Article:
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65 ‘never events’ in Welsh hospitals over three years

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A TOTAL of 65 ‘never events’ have occurred in Welsh hospitals over the last three years, including: surgery on the wrong eye, foreign objects left in patients after surgery, and a hip replacement on the incorrect hip.

So-called ‘never events’ are incidents which should never happen in a clinical environment, and a worrying 21 were recorded in 2017/18.

It follows 21 in 2016/17 and 23 in 2015/16.

Almost a third of all ‘never events’ over the last three years (20 of 65) were recorded as a result of foreign objects being left in patients after surgical procedures, and there have been a shocking 16 incidences of surgery having been carried out on the wrong site – including an incorrect hip replacement, and surgery in the wrong part of a patient’s spine. There was also an incident in 2015/16 where a patient fell out of a ‘poorly constructed’ window.

The annual reports show that over the last three years Abertawe Bro Morgannwg and Cardiff and Vale health boards recorded the most never events – 18 and 16, respectively.

They were followed by Betsi Cadwaladr (11), Cwm Taf (8), Aneurin Bevan (7), and Hywel Dda (4) health boards. Last year, Public Health Wales also had once never event. Powys have had none.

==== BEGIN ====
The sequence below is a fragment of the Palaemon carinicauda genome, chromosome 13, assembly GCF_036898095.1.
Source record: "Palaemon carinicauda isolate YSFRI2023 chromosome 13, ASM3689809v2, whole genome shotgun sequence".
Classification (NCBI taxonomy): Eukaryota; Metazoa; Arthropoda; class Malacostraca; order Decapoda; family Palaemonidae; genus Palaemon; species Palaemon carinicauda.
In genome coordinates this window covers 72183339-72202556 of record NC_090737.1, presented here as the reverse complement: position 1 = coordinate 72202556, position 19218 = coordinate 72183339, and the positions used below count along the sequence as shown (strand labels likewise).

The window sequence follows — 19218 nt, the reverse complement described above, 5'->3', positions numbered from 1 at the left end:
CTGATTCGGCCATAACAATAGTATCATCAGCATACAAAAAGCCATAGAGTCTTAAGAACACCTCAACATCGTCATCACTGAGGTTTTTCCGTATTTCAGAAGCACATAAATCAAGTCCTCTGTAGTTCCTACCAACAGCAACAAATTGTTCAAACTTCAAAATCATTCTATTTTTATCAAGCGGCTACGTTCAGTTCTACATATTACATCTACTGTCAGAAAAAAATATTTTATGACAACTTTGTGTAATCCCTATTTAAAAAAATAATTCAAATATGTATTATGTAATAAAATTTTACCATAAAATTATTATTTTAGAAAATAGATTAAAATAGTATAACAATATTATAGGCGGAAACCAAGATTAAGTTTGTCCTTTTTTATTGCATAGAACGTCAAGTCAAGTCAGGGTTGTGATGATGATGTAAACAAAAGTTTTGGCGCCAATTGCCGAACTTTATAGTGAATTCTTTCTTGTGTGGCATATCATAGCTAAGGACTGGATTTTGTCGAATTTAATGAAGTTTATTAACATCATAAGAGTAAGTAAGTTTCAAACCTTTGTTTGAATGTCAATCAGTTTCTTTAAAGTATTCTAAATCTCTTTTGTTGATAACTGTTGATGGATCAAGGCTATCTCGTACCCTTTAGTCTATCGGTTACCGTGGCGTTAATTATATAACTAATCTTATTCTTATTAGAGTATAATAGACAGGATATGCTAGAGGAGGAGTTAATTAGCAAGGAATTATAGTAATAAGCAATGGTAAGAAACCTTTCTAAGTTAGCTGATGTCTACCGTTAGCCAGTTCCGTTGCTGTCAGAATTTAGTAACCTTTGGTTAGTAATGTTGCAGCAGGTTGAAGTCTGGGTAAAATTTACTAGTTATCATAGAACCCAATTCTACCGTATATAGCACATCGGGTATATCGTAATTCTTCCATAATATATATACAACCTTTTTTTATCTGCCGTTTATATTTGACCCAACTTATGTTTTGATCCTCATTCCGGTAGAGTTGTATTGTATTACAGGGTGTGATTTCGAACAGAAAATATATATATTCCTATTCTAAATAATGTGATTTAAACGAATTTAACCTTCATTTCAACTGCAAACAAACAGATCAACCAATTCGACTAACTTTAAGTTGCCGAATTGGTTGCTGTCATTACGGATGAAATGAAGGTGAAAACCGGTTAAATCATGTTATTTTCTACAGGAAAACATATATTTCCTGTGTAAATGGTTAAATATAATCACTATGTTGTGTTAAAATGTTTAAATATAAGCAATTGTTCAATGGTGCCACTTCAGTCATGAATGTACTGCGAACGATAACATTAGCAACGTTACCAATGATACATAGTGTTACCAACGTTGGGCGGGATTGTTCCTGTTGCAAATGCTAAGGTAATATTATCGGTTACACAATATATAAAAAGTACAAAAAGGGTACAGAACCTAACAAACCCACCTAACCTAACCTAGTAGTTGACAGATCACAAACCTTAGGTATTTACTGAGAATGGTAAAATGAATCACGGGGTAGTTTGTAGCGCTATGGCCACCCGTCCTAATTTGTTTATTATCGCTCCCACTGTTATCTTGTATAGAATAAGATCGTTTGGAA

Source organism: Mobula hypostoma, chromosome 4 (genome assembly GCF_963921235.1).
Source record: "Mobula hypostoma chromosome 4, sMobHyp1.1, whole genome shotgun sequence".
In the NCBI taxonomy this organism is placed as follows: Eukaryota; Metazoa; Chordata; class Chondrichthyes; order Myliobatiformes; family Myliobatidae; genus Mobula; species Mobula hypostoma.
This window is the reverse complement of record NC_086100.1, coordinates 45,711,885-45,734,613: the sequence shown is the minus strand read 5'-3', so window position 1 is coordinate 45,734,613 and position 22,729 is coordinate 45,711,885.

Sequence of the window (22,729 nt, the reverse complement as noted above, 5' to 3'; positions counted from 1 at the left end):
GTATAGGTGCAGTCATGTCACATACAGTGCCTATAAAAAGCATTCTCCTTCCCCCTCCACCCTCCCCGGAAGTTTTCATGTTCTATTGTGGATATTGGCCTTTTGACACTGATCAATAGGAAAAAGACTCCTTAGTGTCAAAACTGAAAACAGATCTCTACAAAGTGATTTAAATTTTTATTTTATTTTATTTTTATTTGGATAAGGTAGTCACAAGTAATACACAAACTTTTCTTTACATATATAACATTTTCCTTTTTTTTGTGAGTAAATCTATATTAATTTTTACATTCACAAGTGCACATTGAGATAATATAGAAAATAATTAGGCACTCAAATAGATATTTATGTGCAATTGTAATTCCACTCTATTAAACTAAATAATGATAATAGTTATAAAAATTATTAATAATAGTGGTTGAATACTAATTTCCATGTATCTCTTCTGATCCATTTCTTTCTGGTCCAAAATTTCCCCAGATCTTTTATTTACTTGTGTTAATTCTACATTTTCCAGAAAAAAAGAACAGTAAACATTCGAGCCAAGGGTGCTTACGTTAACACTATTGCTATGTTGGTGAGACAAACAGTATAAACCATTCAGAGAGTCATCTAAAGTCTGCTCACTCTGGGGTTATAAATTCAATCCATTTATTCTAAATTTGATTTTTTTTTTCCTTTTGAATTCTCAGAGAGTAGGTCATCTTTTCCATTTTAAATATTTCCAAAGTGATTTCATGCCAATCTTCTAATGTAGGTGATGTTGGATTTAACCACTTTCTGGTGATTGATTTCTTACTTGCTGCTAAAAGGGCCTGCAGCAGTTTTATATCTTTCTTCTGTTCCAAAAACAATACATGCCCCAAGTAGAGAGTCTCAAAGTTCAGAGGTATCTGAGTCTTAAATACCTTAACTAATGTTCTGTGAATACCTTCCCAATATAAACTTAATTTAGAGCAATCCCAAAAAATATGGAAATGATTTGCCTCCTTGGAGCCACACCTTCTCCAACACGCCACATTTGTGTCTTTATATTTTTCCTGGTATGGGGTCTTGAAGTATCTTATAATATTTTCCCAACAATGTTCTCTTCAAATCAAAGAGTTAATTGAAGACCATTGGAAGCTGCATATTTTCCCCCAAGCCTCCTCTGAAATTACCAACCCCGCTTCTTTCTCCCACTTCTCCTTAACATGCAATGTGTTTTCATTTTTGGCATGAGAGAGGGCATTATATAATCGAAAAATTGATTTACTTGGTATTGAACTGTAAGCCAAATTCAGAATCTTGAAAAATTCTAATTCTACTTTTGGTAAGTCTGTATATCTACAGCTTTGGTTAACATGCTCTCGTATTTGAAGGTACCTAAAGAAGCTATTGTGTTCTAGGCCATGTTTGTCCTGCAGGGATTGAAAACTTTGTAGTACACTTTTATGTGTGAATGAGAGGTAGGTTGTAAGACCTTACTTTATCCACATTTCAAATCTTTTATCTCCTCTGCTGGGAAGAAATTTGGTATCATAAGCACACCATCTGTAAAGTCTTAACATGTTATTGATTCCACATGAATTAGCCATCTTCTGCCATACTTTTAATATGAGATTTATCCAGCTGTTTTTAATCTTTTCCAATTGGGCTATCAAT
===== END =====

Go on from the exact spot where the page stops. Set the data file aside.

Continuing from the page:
Shadow Health Secretary, Angela Burns, said: “There’s always the potential for human error, but when NHS staff are under immense pressure – dealing with more patients than ever whilst being under-resourced – that margin for error widens.

“Fortunately, the vast majority of patients receive extremely high levels of compassionate care when encountering the NHS. But these figures remain stubbornly high, and patient safety has been seriously jeopardised on occasions.

“These are ‘never events’ – incidents that should never have occurred. But they are continuing to happen, leaving lasting, potentially life changing consequences on individuals. This is unacceptable and we need to greater instil a culture of learning, responsibility and accountability in to our NHS as we transform our services for the future.”

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Drone crash lands near West Wales Airport

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THE FIRE and rescue service was called to West Wales Airport after an unmanned aircraft crashed this week.

A spokesman for the MoD said: “We are aware of an incident involving a Watchkeeper aircraft which did not result in any injuries,” said a spokesperson.

“The aircraft has been secured and there is no risk to the public. An investigation is underway.”

Police and firefighters were called to the scene near Cyttir Mawr farmhouse after the drone came down in some trees close to the airstrip, near Aberporth, Ceredigion, at about 5pm on Wednesday (Jun 13).

A fire service spokesperson told The Herald that one crew used foam to clean up the resulting fuel spill from a pilot-less plane, which also known as a UAV

Opened in 2002, West Wales Airport is used by the military and civil aviators. The airport’s unmanned aircraft centre is the only type of facility of its kind in Europe according to Wikipedia. The Ministry of Defence used the Airport to test the Watchkeeper drone.

Jill Gough, of CND Cymru, said: “By my reckoning, this is the fourth drone they’ve lost – and these UAVs cost £6m apiece – it’s an absolute scandal, really.”